MELISSA BLOCK, host:
From NPR News, this is ALL THINGS CONSIDERED. I'm Melissa Block.
MICHELE NORRIS, host:
And I'm Michele Norris.
In Haiti, there are now more than 4,000 confirmed cases of cholera. That's according to the Pan American Health Organization. The death toll has reached 292, and the actual numbers could be higher since many small communities lack medical facilities.
BLOCK: The hardest hit area is St. Marc, that's a port city about 60 miles north of Haiti's capital, Port-au-Prince.
NPR's science correspondent Christopher Joyce is at the hospital there, where the majority of cases have been treated. He joins us by cell phone.
And, Chris, what's the latest in St. Marc today?
CHRISTOPHER JOYCE: Well, I'm at the hospital. And I'm next to a courtyard where the patients are still unfortunately overflowing into the courtyard. A lot of elderly, a lot of children here. But that said, things are better than they were last week.
Unfortunately, they were building a cholera clinic in the town to try to take some of the patients to another place. And yesterday, apparently -I talked to local people - there was a demonstration, tents that were being put up were actually burned down. People tell me that the problem was that the clinic was being built next to a school. Apparently, the health ministry is not going to open that. So, for now, this is the place the patients are coming.
BLOCK: The people there in St. Marc who were protesting were worried that the disease would spread further in their community that's why they protested and burned down the tents?
JOYCE: As far as I can tell, yeah. I mean, you know, it's a bit sketchy here. There's a lot of rumor. And, in fact, a lot of people - and this is what's worrying epidemiologists - is a lot of people are fleeing. They don't want to be here and they're going to places where there isn't cholera, they've heard. And if they're asymptomatic, that's a terrible scenario.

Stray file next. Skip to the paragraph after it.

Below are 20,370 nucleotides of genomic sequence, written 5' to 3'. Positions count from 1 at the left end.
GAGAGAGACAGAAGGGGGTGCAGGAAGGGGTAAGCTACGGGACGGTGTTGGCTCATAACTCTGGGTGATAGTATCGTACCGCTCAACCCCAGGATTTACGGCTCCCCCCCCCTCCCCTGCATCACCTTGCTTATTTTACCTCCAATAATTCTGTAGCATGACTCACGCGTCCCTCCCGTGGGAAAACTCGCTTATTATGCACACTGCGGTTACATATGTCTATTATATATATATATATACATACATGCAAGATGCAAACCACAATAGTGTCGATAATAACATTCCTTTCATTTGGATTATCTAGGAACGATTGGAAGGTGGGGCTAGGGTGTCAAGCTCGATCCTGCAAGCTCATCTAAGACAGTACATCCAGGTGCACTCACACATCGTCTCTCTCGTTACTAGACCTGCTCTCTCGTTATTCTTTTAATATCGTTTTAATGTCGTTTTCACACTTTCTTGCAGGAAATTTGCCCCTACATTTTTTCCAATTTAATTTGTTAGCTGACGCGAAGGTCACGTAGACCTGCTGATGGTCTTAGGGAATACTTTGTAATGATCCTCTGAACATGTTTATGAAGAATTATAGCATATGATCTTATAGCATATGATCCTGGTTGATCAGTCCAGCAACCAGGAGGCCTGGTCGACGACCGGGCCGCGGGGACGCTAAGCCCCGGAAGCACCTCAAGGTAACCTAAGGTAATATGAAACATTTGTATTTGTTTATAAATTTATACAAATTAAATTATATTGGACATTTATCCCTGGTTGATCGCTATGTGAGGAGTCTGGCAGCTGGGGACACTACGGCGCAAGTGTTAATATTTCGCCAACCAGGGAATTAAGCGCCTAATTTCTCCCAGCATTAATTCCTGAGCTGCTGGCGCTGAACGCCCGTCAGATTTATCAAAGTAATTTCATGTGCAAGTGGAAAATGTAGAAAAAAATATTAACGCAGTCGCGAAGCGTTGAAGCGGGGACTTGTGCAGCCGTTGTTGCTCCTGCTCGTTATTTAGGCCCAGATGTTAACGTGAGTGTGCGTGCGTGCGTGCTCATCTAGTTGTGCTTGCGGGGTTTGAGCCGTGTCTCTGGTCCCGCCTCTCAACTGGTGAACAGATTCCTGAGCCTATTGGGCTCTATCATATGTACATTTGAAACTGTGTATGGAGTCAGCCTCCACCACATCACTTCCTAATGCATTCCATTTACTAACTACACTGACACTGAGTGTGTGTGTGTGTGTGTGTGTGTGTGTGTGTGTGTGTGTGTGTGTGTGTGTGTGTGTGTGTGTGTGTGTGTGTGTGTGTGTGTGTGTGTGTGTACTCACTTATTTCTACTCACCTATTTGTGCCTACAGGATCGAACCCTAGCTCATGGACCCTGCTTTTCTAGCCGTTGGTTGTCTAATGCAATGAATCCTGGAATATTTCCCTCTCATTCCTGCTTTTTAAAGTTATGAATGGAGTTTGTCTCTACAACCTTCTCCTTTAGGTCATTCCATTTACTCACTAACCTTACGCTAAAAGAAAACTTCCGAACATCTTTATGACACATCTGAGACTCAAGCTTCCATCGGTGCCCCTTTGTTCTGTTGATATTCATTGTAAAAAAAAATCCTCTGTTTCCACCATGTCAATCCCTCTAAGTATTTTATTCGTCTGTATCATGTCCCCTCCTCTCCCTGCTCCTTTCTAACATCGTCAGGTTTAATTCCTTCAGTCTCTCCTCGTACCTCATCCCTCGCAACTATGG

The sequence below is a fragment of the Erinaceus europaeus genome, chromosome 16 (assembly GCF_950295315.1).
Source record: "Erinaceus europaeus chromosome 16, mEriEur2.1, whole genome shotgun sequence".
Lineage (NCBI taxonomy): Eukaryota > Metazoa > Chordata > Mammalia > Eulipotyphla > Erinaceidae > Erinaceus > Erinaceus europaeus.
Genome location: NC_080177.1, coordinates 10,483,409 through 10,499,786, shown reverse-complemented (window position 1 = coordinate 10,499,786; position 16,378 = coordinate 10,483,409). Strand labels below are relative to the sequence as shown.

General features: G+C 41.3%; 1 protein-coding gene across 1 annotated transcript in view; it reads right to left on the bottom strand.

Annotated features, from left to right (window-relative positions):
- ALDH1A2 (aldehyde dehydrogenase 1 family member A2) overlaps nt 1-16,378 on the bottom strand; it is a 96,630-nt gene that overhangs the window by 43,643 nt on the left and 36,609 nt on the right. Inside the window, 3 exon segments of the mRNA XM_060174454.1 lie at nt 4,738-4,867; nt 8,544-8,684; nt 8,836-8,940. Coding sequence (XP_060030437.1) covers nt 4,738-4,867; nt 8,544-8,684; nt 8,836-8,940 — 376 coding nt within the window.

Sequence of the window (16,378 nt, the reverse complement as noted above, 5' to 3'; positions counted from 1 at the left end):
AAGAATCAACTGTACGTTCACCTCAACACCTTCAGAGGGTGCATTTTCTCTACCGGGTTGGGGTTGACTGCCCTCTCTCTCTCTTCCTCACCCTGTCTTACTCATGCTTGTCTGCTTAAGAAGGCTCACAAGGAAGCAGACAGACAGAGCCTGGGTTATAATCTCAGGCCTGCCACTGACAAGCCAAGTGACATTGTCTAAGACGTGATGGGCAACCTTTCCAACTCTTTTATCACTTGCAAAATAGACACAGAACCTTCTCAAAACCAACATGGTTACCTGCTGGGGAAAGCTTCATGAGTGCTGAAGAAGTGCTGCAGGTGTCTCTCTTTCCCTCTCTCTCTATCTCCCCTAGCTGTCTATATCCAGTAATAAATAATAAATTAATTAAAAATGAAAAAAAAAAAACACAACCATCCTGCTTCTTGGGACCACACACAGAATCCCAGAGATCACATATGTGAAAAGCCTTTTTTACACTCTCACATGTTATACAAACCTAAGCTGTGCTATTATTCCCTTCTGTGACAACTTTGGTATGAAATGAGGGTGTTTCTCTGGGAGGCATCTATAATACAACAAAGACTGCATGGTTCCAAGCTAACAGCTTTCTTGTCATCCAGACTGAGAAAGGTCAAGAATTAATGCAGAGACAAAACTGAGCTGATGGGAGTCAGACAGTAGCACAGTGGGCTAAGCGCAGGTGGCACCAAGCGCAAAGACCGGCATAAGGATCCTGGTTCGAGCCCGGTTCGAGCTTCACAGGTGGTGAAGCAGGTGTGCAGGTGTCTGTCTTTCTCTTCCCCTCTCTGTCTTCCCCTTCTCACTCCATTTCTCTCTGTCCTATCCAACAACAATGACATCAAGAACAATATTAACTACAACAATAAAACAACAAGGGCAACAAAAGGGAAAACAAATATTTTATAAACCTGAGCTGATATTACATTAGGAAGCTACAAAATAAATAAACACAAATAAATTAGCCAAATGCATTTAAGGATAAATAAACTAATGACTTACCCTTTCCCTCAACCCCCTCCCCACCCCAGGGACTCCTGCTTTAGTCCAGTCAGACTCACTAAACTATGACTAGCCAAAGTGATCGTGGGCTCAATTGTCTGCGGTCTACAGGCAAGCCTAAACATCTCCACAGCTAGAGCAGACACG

BLOCK: Because then the fear would they would spread the cholera to places that haven't seen an outbreak yet.
JOYCE: That's right. And epidemiologists here and aid groups and doctors and the ministry of health are very worried about that. They don't want asymptomatic people, people who don't show symptoms yet but do carry the bacteria, heavy traveling. And if they travel some place that doesn't have good sanitation, then they defecate and the bacterium is transferred to the water supplies and then it gets into other water and drinking water, cooking water and that sort of thing.
BLOCK: There have been fears that the outbreak could also spread to the capital, to Port-au-Prince. What are you hearing about that?
JOYCE: Well, I was in Port-au-Prince yesterday, and there's a furious amount of activity. They're particularly worried about the camps. Wherever you go in Port-au-Prince, you see these huge tent camps - some of them have - you can see the latrines that have been hastily built to serve them, but there are 1.3 million people in these camps, as well as the regular, you know, the slums that have always existed in Port-au-Prince.
And those, in some cases, are even worse because the aid groups have not been into them. So they don't - I have to interrupt myself here because there are - two men are carrying a coffin here right in front of me from the hospital.
BLOCK: You're saying that they're bringing out a patient, presumably a patient, who has died from the cholera.
JOYCE: Yeah. Well, they're bringing one out or either bringing a coffin to put a patient into it. Yeah.
But I think the doctors I talked to here said they've only lost a couple of people in the last couple of days. So that rate is coming down.
BLOCK: Okay. That's NPR's Christopher Joyce. He's at the hospital in St. Marc in Haiti, where they're treating victims of the cholera outbreak.
Chris, thanks very much.
JOYCE: You're welcome.
NPR transcripts are created on a rush deadline by a contractor for NPR, and accuracy and availability may vary. This text may not be in its final form and may be updated or revised in the future. Please be aware that the authoritative record of NPR's programming is the audio.